My, how things have changed. When I first joined the camera club, the top scoring wildlife shots were often a close-up portrait of a bird of prey with a piercing gaze and pin-sharp feathers taken of some hapless raptor tied to a post. Even now a good photo of a bird perched in a tree gets summarily dismissed as ‘a bird on a stick’.

The technical advances in camera and lens design, and in processing software, have raised expectations to scary levels. The emphasis these days in both wildlife and sports photography is on storytelling, and if you can capture fast action to do that, look forward to the glittering prizes. Try it if you dare for this is the sharp end of photography!

It was a great pleasure this evening to welcome Nick Rogers, the Chairman of Reigate Photographic Society, to help us understand how to meet these expectations if we aspire to taking successful action pictures.

Nick clearly has wide experience of both genres much of which was gained from attending photo excursions organised by experts in the field such as Lou Coetzer (CNP Safaris), Mark Pain (UK sports photographer) and Mark Carwardine (wildlife photographer, conservationist and broadcaster).

The first half of the evening was devoted to wildlife photography and the second to sport, profusely illustrated by his own stunning photos. I will try to pick out some of his key advice for capturing moving subjects in both.

  1. Know your camera. Not only how to control it quickly (obviously!) but do some tests to work out the highest ISO setting you can use before the noise level becomes unacceptable.
  2. Use aperture priority mode. This is preferred to shutter priority by most action photographers. Nick sent me a link to a clear explanation of the reasons for this in a YouTube video by Mark Carwardine
  3. For action photography, you need to allow as much light as possible through your lens, so set to maximum aperture unless you have reason to want greater depth of field. This will also help make the subject stand out clearly against a blurred background.
  4. The variable to control is the ISO setting. Adjust it to obtain and maintain a fast shutter speed. On safari, Nick normally uses 1/4000 or 1/5000 sec if possible.
  5. Don’t get too close to the subject if using a long telephoto lens, typically 500 or 600 mm focal length on safari. You can always crop an image if the subject is a bit small but you can’t recover parts of a creature lost outside the lens’s field of view if it moves suddenly.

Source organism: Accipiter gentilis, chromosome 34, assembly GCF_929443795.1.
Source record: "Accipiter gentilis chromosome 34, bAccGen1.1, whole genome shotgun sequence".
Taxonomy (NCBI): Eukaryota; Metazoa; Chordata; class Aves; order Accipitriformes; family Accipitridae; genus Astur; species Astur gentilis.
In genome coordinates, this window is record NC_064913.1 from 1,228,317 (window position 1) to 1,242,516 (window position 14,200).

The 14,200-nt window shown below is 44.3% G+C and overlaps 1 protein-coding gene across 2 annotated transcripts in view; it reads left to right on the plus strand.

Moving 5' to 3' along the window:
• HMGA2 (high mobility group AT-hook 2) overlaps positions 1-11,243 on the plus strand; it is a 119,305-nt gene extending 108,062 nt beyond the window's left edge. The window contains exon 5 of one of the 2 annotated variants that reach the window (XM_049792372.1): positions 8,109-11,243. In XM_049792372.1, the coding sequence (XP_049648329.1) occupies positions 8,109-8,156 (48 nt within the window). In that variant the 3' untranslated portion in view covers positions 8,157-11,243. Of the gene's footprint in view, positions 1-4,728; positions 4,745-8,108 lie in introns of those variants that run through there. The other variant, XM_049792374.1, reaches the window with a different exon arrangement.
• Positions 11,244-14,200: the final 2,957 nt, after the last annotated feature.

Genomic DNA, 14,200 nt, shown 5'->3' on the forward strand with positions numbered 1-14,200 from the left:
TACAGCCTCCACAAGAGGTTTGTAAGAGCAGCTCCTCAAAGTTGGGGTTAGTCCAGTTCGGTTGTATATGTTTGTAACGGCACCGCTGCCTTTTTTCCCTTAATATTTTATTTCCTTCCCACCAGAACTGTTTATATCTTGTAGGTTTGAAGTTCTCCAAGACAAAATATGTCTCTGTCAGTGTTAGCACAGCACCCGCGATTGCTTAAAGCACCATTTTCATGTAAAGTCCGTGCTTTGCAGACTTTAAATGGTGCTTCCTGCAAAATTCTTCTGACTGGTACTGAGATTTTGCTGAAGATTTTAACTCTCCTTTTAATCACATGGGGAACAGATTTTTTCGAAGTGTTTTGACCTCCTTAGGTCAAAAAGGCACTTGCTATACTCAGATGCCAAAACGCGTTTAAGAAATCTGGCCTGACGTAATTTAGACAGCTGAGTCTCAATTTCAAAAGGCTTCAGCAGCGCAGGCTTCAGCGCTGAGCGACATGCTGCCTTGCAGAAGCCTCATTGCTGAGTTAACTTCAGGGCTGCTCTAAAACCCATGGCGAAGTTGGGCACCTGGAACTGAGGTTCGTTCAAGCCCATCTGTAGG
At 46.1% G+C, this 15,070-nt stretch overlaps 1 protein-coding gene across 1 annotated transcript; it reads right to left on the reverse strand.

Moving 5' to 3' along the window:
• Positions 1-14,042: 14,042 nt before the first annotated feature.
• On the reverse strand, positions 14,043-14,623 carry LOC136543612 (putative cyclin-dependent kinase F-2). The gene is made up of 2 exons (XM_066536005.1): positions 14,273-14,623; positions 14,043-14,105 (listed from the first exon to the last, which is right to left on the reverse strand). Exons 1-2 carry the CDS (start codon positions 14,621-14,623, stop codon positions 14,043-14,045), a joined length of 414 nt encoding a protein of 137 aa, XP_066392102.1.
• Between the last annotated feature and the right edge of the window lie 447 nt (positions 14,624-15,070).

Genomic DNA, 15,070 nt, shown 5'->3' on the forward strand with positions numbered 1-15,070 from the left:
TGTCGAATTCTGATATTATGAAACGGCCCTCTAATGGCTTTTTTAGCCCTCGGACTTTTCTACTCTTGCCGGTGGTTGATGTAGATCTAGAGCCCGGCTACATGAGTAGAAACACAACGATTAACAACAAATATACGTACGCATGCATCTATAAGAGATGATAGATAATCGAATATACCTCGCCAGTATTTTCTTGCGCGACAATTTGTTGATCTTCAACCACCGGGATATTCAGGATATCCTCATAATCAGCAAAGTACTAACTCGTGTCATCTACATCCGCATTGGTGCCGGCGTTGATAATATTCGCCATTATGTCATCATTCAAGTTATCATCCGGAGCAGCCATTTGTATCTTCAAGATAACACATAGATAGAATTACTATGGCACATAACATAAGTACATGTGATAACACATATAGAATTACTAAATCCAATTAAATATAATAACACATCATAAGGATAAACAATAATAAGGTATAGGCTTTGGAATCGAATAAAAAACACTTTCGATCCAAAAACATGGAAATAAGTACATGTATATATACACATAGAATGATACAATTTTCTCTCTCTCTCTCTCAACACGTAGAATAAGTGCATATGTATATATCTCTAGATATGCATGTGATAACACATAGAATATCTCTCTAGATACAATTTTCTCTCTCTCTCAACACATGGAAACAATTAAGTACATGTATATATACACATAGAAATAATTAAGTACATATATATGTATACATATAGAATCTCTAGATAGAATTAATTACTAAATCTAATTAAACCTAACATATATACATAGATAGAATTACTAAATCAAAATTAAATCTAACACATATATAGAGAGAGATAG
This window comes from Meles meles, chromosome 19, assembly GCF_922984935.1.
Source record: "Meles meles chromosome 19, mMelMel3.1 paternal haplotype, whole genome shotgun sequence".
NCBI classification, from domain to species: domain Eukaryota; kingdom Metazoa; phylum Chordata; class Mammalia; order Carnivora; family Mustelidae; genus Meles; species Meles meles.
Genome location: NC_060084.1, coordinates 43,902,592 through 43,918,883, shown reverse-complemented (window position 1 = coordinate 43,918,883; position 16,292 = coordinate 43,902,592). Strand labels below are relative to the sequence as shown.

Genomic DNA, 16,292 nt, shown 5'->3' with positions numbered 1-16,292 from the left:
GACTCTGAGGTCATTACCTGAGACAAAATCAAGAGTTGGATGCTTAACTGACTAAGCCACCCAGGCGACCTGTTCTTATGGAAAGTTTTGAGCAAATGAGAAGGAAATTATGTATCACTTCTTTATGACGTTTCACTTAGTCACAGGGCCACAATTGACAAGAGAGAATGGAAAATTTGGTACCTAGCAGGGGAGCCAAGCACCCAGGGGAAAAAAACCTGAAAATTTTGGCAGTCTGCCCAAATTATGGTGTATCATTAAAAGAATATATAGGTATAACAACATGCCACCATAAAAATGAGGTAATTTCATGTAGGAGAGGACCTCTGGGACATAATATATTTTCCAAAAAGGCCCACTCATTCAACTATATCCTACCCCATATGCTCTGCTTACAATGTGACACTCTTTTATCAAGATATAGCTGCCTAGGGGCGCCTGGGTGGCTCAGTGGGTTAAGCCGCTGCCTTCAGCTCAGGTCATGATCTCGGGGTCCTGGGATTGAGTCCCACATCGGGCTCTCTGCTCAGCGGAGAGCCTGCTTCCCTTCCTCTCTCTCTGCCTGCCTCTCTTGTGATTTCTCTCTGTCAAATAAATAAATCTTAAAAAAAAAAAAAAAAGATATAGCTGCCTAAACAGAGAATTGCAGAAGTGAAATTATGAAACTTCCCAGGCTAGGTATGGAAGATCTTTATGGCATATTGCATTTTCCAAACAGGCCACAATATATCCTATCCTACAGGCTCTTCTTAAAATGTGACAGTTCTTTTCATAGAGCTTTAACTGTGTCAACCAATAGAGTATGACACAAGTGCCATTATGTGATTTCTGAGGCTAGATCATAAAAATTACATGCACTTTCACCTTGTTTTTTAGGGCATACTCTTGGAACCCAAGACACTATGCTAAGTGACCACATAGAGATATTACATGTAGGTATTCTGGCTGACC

6. Always dial in some negative exposure compensation. This gives the advantage of faster shutter speeds. Exposure can then be rectified during RAW conversion. Nick routinely uses minus 1.7 EV.
  7. Use the motor drive in short bursts to cover the action, but don’t be tempted to go mad with it.
  8. Using noise reduction software can let you to set higher ISO values than you would normally consider. DxO PureRAW is effective and is available on a 30 day free trial. It is very simple to use and also applies data correction adjustments specific to the lens on your camera.
  9. When shooting winter sports events when it is snowing, slow down the autofocus sensitivity to stop actuation by the falling snow.
  10. A piece of advice by the veteran sports photographer Don Morley is to shoot from a high vantage point to avoid over-busy backgrounds.

When it comes to evaluating the worth of wildlife photos, Lou Coetzer uses a star rating system. I read similar suggestions in an article in PAGB eNews around October last year offering guidance for judges. I have taken the liberty of combining the two and it runs something like this:

1* subject and photographer stationary i.e. descriptive/portraits

2* movement of subject evident but limited storyline e.g. flying bird

3* shows interaction between subjects of the same species e.g. animals fighting or feeding young

4* shows interaction between subjects of different species e.g. predator catching prey

Oh, and ‘cute’ – 0*

So now you know!

Nick has very kindly let me reproduce some examples of his work.

Wildebeest crossing, In the Masai Mara, Kenya
Impala fighting, Etosha, Namibia
The Salmon run, Brooks Falls Alaska

In the afternoon/evening you can watch the falls live on Brooks Falls Bear Cam

Snow Polo – Kitzbuhel, Austria
Badminton horse trials, Piggy March came 4th in May 2022
Reigate’s first fun run after lockdown

Thank you Nick. An evening packed with great pictures and great advice.

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